Ward: You could, but you have to think about what are the expenses that you're going to still have to pay if you're out of work and how long might it take you to find another job. So, that's really, I think, the considerations for how much should be in your emergency fund. And you don't need to fund everything. If you're in a--there are ways that you can cut expenses, but it's like, the mortgage payment, the important payments that you want to make sure keep going. So, again, you don't have to take money out of your retirement account. So, this is money that should be set up outside of your retirement accounts. Because you really want to try to keep your retirement goals on track even during this period of uncertainty.

Benz: So, let's turn and talk about retirees and how much of a cash cushion they could think about or should think about. You have been looking at that topic. Let's talk about why they may want to run with an even larger cash cushion or contingency fund than the people who are still bringing a paycheck.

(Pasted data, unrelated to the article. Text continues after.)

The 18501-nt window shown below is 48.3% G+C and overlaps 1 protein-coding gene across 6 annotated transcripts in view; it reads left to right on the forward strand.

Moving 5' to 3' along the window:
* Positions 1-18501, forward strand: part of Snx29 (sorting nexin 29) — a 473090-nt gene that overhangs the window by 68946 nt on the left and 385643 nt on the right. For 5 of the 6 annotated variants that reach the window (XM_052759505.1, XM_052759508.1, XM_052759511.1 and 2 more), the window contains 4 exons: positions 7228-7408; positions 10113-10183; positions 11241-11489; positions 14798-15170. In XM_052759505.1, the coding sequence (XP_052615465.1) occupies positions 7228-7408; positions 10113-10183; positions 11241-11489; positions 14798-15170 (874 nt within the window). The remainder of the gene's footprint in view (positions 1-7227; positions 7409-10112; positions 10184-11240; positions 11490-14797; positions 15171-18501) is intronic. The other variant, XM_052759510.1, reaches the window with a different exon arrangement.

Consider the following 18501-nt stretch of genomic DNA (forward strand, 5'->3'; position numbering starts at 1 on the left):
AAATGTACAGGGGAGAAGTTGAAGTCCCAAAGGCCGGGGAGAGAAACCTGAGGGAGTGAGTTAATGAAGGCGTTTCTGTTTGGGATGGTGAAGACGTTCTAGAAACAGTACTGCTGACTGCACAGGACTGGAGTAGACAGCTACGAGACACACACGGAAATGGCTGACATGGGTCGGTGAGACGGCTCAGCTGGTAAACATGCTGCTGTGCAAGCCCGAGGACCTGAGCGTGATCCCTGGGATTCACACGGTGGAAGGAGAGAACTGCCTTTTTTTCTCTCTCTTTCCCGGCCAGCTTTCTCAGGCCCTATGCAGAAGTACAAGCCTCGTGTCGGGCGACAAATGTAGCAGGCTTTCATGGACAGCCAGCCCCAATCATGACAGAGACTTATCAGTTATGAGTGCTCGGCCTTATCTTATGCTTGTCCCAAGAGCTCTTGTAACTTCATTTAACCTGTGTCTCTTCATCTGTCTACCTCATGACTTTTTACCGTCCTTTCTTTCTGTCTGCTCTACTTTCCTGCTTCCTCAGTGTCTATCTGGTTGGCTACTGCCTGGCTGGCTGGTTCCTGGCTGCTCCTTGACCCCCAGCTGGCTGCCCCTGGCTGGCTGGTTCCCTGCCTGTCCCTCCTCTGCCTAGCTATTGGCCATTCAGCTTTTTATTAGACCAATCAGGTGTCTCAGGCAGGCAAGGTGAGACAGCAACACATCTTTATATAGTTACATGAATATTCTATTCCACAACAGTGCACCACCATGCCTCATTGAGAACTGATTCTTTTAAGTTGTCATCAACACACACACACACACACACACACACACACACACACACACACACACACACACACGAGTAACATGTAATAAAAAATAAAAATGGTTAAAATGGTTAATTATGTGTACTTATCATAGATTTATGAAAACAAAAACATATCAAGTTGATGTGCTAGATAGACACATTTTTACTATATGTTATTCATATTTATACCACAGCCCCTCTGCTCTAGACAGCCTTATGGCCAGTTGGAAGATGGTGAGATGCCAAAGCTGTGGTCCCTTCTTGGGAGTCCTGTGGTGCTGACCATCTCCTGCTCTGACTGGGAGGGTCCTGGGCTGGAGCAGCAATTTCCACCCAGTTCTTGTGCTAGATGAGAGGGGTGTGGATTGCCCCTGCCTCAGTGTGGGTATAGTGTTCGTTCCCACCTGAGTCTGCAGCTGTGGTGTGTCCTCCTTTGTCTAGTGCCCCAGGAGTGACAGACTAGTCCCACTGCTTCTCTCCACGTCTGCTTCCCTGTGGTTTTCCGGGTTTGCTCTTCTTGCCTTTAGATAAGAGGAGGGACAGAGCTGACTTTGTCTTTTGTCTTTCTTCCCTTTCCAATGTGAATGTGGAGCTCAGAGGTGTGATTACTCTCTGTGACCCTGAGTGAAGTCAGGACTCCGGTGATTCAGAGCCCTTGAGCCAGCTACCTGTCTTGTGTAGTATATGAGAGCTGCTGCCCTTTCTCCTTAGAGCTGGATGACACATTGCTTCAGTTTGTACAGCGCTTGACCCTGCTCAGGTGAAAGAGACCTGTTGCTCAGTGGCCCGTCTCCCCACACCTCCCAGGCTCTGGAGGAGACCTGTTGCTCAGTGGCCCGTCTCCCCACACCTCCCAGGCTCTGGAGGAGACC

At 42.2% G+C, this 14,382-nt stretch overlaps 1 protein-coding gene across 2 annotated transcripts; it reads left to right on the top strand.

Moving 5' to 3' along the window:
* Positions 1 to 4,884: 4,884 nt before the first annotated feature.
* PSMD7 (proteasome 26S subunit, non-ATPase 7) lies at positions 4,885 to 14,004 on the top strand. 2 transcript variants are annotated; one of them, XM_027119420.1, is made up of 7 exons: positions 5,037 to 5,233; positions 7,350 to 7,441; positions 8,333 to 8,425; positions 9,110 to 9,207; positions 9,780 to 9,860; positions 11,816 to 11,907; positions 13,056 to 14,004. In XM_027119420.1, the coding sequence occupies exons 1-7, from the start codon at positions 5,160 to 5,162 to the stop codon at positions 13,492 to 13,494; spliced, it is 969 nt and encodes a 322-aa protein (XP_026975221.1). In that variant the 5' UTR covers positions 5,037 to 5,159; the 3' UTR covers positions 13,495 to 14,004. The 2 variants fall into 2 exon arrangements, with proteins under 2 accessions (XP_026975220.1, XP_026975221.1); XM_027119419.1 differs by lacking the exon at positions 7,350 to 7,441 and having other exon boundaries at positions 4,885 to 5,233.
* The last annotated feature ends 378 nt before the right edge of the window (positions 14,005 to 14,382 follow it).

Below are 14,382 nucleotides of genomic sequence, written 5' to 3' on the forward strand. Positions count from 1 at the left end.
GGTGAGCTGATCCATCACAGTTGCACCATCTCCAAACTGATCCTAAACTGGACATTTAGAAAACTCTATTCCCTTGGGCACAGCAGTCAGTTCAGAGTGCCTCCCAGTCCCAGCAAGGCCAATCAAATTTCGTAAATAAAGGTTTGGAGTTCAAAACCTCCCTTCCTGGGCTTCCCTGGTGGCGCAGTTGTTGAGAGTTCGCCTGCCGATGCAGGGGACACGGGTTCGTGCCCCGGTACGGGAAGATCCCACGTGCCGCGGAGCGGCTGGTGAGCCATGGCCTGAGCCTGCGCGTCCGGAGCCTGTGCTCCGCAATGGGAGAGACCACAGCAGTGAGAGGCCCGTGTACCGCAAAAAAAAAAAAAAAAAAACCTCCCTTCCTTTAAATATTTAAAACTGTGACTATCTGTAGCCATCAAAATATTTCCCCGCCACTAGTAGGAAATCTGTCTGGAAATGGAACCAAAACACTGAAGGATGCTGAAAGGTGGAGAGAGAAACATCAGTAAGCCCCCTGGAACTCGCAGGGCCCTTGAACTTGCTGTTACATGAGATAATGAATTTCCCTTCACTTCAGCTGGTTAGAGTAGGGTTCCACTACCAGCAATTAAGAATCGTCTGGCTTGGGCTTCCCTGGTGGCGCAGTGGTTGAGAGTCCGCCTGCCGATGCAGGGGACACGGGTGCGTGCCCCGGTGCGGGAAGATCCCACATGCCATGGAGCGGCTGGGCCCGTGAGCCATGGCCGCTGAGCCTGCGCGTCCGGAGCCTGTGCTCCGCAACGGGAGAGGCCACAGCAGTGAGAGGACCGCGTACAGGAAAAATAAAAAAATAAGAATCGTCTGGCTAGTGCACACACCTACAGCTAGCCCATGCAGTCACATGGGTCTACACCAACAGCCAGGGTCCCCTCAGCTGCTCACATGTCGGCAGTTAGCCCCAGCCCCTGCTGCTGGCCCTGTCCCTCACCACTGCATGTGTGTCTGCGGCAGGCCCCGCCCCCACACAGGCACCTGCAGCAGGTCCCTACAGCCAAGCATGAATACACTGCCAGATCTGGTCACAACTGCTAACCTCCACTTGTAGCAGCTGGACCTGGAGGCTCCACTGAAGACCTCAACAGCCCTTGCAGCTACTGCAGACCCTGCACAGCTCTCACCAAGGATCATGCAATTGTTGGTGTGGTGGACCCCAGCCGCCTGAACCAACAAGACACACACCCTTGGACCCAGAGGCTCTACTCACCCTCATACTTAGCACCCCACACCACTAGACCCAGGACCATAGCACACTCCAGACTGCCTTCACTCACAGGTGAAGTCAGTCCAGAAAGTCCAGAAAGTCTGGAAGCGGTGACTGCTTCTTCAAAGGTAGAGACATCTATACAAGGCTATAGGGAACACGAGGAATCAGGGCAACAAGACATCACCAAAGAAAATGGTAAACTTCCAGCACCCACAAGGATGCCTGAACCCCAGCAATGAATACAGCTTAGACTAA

Ward: Right. So, now that you're in retirement, you don't have the paycheck anymore, you can get to your retirement account. So, it's really--the purpose I think has changed a little bit from when you were working, the whole reason is, we didn't want you to have take money out of your retirement account or use credit cards. Now, in retirement, it's more around, I call it a safety net, a contingency. A friend of mine calls it his "sleep-at-night money." It's kind of to protect you when maybe markets go down, when you do have maybe a large unexpected expense, that you have this contingency reserve. I like it especially in case of market volatility. It gives you an alternative to pull money, rather than your portfolio where in case it's all down at the same time--not that we've seen that that often--but it's just this contingency reserve. We think one to two years of expenses might be a good amount. And the reason we came to that was we looked at, again, probably a worst-case scenario, in 2008, how long did it take a portfolio to recover. And a 60-40 portfolio using just broad-based indices, it took about two years, up to two years to recover. So, you might have to draw on that for a year or two, while you let your portfolio recover. So, we think that's a reasonable amount for retirees to consider.